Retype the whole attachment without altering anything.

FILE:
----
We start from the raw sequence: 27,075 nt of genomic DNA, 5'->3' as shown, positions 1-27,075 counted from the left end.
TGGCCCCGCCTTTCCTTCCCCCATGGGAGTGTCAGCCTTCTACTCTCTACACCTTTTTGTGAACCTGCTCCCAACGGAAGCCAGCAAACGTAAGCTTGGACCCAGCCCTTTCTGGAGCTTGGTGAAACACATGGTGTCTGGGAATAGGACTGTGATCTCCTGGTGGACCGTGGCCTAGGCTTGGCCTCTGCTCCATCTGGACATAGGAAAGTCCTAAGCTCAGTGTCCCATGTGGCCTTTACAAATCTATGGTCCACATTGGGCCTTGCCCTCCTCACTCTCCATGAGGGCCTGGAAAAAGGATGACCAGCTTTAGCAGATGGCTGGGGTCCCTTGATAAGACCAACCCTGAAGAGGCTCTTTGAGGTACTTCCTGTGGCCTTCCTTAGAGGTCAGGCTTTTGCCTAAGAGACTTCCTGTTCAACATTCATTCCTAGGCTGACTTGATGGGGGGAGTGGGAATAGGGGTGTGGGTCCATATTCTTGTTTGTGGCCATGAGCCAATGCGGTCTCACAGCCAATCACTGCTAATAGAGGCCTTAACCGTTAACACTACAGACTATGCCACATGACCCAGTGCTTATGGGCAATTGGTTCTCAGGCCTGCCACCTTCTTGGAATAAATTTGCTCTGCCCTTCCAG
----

We start from the raw sequence: 27,075 nt of genomic DNA, 5'->3' as shown, positions 1-27,075 counted from the left end.
TGGCCCCGCCTTTCCTTCCCCCATGGGAGTGTCAGCCTTCTACTCTCTACACCTTTTTGTGAACCTGCTCCCAACGGAAGCCAGCAAACGTAAGCTTGGACCCAGCCCTTTCTGGAGCTTGGTGAAACACATGGTGTCTGGGAATAGGACTGTGATCTCCTGGTGGACCGTGGCCTAGGCTTGGCCTCTGCTCCATCTGGACATAGGAAAGTCCTAAGCTCAGTGTCCCATGTGGCCTTTACAAATCTATGGTCCACATTGGGCCTTGCCCTCCTCACTCTCCATGAGGGCCTGGAAAAAGGATGACCAGCTTTAGCAGATGGCTGGGGTCCCTTGATAAGACCAACCCTGAAGAGGCTCTTTGAGGTACTTCCTGTGGCCTTCCTTAGAGGTCAGGCTTTTGCCTAAGAGACTTCCTGTTCAACATTCATTCCTAGGCTGACTTGATGGGGGGAGTGGGAATAGGGGTGTGGGTCCATATTCTTGTTTGTGGCCATGAGCCAATGCGGTCTCACAGCCAATCACTGCTAATAGAGGCCTTAACCGTTAACACTACAGACTATGCCACATGACCCAGTGCTTATGGGCAATTGGTTCTCAGGCCTGCCACCTTCTTGGAATAAATTTGCTCTGCCCTTCCAG